New forms of IVF programme mean thousands of Irish couples need no longer travel for treatment
Thousands of Irish couples will no longer need to travel to Spain for IVF treatment.
A new programme will mean that many Irish patients choosing to undergo IVF will no longer have to travel for treatment using anonymous donated eggs.
Fertility centre, Institut Marquès, is one of the first to allow people to remotely carry out In Vitro fertilisation with donor eggs.
The programme will mean the embryos will be the ones travelling to potential mothers in countries such as Italy and Ireland.
As it stands, almost half of IVF treatments performed in Europe are carried out in Spain.
This kind of treatment isn't possible in a lot of countries either due to a lack of donors or the country's laws. However, it is legal in Spain, meaning that many couples often travel abroad for "cross border reproductive treatment."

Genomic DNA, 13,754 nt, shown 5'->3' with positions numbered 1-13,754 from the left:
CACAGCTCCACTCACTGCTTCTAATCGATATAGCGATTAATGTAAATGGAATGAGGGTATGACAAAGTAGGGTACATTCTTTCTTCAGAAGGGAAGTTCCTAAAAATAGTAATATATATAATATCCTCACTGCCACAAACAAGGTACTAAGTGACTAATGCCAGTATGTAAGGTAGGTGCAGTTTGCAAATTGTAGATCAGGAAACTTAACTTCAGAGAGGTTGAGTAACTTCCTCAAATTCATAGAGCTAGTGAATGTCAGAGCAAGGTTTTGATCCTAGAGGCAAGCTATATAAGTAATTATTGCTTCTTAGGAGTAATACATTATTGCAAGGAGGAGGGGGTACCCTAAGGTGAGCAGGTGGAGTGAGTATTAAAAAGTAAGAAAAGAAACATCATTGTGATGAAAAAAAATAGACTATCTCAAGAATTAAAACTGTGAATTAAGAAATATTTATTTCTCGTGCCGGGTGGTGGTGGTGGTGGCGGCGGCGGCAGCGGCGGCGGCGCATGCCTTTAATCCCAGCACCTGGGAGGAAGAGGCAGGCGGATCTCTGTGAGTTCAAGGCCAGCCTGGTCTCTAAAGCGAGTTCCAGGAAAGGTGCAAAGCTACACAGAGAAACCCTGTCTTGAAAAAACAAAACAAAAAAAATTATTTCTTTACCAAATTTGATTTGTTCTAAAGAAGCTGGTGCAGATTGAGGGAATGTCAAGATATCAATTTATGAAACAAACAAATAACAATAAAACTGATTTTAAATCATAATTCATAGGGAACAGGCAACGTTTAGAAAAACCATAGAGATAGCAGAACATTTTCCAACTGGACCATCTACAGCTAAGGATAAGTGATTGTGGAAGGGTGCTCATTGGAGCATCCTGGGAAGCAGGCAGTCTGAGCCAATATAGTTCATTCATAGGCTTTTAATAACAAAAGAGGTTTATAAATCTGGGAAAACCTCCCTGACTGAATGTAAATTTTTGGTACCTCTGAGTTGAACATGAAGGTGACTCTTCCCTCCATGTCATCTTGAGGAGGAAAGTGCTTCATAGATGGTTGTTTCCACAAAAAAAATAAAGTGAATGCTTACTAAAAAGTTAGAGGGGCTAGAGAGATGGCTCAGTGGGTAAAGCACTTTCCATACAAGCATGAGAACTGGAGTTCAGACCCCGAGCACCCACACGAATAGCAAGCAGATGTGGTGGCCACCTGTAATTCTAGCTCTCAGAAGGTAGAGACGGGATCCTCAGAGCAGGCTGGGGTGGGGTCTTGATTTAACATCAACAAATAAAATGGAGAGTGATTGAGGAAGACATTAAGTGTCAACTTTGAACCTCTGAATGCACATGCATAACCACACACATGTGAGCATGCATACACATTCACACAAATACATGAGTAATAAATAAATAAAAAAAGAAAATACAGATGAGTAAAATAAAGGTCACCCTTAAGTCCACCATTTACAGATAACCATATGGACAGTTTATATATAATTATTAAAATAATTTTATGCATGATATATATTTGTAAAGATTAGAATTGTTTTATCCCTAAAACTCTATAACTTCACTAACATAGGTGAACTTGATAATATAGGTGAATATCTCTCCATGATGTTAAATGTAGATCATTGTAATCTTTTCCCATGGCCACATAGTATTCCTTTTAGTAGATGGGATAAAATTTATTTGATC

This new programme will allow patients to carry out IVF remotely.
The Institut Marquès will receive a frozen sperm sample from the male member of the couple and begin the fertilisation process.
The created embryos will then take a journey across Europe to be reunited with their ‘future parents’ where they will undergo insemination.
The results of this programme see a pregnancy rate of 64.6% by embryo transfer, with a live born baby rate of 52%.
The miscarriage rate is 12.6% and the multiple pregnancy rate has dropped to 0.9%.
Director of Institut Marquès, Dr Marisa López- Teijón, has called the results "amazing."
She said: "These are amazing results, the outcome of many years of experience. They are due both to the good rates we get with IVF, as well as to the use of the latest technologies that allow us to safely vitrify the embryos and send them to the patient’s country of origin so that she does not need to travel."
Patients in the UK will not be able to benefit from this programme due to Britain's egg donation laws.